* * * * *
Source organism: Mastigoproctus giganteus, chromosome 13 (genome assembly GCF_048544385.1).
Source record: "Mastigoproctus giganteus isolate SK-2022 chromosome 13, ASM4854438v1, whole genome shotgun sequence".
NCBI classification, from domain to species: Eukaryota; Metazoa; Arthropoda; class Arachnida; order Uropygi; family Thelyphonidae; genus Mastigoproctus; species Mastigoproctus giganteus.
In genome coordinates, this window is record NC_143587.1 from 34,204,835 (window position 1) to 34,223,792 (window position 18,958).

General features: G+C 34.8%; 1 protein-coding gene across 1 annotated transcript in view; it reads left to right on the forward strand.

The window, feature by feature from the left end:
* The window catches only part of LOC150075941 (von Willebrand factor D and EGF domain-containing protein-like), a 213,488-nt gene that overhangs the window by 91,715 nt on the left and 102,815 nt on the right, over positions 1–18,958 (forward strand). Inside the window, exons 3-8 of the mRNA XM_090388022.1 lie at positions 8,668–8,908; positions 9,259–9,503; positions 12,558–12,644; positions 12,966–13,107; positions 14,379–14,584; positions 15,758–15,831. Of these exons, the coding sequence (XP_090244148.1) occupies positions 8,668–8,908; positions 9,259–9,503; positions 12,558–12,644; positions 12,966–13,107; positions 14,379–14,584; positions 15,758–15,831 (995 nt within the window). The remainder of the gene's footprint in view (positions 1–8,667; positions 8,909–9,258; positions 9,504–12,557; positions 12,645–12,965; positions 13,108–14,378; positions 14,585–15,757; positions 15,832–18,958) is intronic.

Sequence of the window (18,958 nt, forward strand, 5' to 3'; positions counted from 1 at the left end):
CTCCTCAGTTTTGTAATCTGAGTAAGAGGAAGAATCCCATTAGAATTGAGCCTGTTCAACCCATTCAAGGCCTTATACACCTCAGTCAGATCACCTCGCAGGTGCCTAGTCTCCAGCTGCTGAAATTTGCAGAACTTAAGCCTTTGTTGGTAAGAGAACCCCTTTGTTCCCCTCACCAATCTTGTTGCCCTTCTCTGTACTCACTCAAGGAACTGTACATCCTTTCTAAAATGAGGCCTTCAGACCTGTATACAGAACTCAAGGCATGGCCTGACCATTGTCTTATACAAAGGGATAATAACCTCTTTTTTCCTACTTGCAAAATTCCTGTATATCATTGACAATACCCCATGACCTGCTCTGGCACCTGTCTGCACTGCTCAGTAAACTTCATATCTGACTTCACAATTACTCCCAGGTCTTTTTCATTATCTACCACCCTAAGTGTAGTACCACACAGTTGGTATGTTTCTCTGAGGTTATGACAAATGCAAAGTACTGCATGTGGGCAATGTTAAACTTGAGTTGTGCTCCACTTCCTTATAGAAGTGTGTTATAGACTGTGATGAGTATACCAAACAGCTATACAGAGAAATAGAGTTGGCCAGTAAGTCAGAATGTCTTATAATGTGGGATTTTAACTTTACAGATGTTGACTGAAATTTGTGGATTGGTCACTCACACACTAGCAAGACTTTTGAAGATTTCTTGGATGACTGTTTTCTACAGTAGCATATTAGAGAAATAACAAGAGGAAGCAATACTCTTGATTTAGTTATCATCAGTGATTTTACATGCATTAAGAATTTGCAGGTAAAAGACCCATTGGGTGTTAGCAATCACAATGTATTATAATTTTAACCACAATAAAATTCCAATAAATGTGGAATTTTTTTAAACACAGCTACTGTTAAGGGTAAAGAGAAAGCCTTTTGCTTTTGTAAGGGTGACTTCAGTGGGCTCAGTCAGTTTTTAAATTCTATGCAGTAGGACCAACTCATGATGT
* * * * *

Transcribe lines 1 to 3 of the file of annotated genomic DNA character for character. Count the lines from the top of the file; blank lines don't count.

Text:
Source organism: Mastigoproctus giganteus, chromosome 13 (genome assembly GCF_048544385.1).
Source record: "Mastigoproctus giganteus isolate SK-2022 chromosome 13, ASM4854438v1, whole genome shotgun sequence".
NCBI classification, from domain to species: Eukaryota; Metazoa; Arthropoda; class Arachnida; order Uropygi; family Thelyphonidae; genus Mastigoproctus; species Mastigoproctus giganteus.